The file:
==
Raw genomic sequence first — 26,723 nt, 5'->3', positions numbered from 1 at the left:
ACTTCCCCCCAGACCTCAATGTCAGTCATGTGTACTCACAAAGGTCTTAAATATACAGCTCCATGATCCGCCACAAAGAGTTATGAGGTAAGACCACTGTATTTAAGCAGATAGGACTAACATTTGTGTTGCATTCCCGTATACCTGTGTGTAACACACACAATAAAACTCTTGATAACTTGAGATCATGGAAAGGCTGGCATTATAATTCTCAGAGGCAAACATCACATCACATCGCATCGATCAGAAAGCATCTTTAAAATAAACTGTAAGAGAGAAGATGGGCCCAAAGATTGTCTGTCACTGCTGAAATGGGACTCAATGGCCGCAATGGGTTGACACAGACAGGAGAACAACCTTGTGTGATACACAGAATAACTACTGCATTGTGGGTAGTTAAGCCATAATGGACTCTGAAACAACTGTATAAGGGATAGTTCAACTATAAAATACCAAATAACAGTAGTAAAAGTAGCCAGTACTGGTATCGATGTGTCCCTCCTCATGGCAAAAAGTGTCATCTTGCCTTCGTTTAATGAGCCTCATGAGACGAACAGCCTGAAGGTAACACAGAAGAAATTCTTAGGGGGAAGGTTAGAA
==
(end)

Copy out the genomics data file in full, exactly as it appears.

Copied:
Raw genomic sequence first — 26,723 nt, 5'->3', positions numbered from 1 at the left:
ACTTCCCCCCAGACCTCAATGTCAGTCATGTGTACTCACAAAGGTCTTAAATATACAGCTCCATGATCCGCCACAAAGAGTTATGAGGTAAGACCACTGTATTTAAGCAGATAGGACTAACATTTGTGTTGCATTCCCGTATACCTGTGTGTAACACACACAATAAAACTCTTGATAACTTGAGATCATGGAAAGGCTGGCATTATAATTCTCAGAGGCAAACATCACATCACATCGCATCGATCAGAAAGCATCTTTAAAATAAACTGTAAGAGAGAAGATGGGCCCAAAGATTGTCTGTCACTGCTGAAATGGGACTCAATGGCCGCAATGGGTTGACACAGACAGGAGAACAACCTTGTGTGATACACAGAATAACTACTGCATTGTGGGTAGTTAAGCCATAATGGACTCTGAAACAACTGTATAAGGGATAGTTCAACTATAAAATACCAAATAACAGTAGTAAAAGTAGCCAGTACTGGTATCGATGTGTCCCTCCTCATGGCAAAAAGTGTCATCTTGCCTTCGTTTAATGAGCCTCATGAGACGAACAGCCTGAAGGTAACACAGAAGAAATTCTTAGGGGGAAGGTTAGAA